Sleep deprivation has many adverse effects on our body and brain. Indeed, sleep is a big and important part of everyone’s life. We’re all familiar with it. When sleep is so significant for all of us, it is certainly, even more, important for pregnant women. How much you sleep during pregnancy and the sleeping position also affects the development of your baby. Here are sleep tips for pregnancy and the importance of sleep for pregnant women. So hang on until the end of the article for key takeaways and to learn all the tips.
Everyone expects that it’ll be harder to get a good night’s rest after their baby arrives. But who would’ve guessed you’re going to be sleep-deprived at the time of pregnancy itself? For many women, it can be a time of severe sleep disorders, even for those who never had problems sleeping.
The main reason causing sleep difficulties is the increasing size of the fetus, which makes it almost impossible to find a comfortable sleeping position. Some other reasons may be the need to urinate frequently, back pain, breast tenderness, heartburn, nausea or vomiting, cramps and even stress-related causes, such as feeling anxious about labor and delivery.
Research done at the University of Pittsburgh’s Medical Center found a connection between the quality and quantity of pregnant women’s sleep and complications at birth, including low birth weight and pre-term births.
“Similar to the advice that a pregnant woman should be “eating for two,” health professionals should also be emphasizing the importance of “sleeping for two” during prenatal visits.”, said Kathy Lee, a professor of nursing at the University of California San Francisco.
There is even a study that sleep affects the duration of labor. The study was conducted on 131 women during the ninth month of their pregnancy.
The results showed that women who sleep less than six hours per night had longer average labor of 29 hours. On the other hand, women who had 7 or more hours of sleep per night had average labor of 17.7 hours.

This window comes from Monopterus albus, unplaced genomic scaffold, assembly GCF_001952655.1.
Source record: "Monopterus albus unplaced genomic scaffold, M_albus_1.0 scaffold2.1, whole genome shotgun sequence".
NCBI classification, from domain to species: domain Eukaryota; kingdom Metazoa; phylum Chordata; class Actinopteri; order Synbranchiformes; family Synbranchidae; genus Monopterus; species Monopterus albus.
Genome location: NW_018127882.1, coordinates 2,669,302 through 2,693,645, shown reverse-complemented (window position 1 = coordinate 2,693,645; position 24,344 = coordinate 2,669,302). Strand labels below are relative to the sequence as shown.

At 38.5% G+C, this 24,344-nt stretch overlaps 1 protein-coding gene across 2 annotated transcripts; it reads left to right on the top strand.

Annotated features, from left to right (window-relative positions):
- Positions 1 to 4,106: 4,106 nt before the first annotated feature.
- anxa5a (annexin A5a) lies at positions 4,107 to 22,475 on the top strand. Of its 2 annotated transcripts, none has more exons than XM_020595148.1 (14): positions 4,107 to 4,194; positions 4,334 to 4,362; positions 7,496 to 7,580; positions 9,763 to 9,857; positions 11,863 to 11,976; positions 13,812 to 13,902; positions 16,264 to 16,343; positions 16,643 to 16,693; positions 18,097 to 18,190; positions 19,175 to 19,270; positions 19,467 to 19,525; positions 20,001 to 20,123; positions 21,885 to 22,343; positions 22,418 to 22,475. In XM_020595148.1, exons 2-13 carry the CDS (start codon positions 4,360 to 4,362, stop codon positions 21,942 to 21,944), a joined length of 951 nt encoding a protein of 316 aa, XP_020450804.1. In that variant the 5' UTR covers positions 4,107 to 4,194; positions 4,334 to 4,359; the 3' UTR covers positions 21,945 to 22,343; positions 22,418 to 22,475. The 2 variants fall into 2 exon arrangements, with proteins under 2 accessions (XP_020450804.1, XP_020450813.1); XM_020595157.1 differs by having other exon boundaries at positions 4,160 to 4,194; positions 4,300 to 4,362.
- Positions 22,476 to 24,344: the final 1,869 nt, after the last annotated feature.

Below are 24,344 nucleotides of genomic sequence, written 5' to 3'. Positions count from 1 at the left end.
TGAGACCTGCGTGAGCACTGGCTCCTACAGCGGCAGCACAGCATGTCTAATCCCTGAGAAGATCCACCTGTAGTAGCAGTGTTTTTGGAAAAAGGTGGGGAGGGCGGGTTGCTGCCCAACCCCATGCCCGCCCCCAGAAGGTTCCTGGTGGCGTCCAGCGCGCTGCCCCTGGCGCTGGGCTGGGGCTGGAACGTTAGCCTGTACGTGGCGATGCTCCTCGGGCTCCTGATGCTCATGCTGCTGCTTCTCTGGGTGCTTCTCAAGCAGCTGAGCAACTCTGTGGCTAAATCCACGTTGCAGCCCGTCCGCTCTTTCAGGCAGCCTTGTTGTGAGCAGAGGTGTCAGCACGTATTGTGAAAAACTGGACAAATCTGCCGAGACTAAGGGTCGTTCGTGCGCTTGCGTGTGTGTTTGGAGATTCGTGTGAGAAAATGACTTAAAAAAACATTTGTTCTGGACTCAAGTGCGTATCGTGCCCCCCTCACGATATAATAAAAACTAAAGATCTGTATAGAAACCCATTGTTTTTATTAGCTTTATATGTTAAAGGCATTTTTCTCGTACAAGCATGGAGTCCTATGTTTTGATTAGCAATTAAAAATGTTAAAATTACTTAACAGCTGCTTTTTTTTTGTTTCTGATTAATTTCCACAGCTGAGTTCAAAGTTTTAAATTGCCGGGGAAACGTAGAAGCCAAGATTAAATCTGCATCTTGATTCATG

How To Get a Good Night’s Sleep During Pregnancy?
1. Find a Good Sleeping Position
During pregnancy, it may seem impossible to find a comfortable position to sleep in. The way you used to sleep before will no longer work when you’re pregnant. The best sleeping position, in this case, is SOS (sleep on side).
Sleeping on the left side, in particular, will allow the best blood flow and increase the number of nutrients that reach the baby.
The SOS position especially helps if you’re having problems with back pain, and you can try placing a pillow under the abdomen too. This may also be useful if you’re experiencing shortness of breath and heartburn.
2. Have a Bedtime Routine
One of the healthiest habits you can practice is taking some time at the end of the day to do things that will relieve the stress you bottled up and calm your mind. Having a sleep schedule, going to bed and waking up at the same time, could help you regulate your body’s clock.
How long your bedtime routine should be is up to you.
You can start by turning off all the electronic devices you use. Your TV, laptop, mobile phone, tablet, everything! The reason for this is the blue light they emit can interfere with your sleep.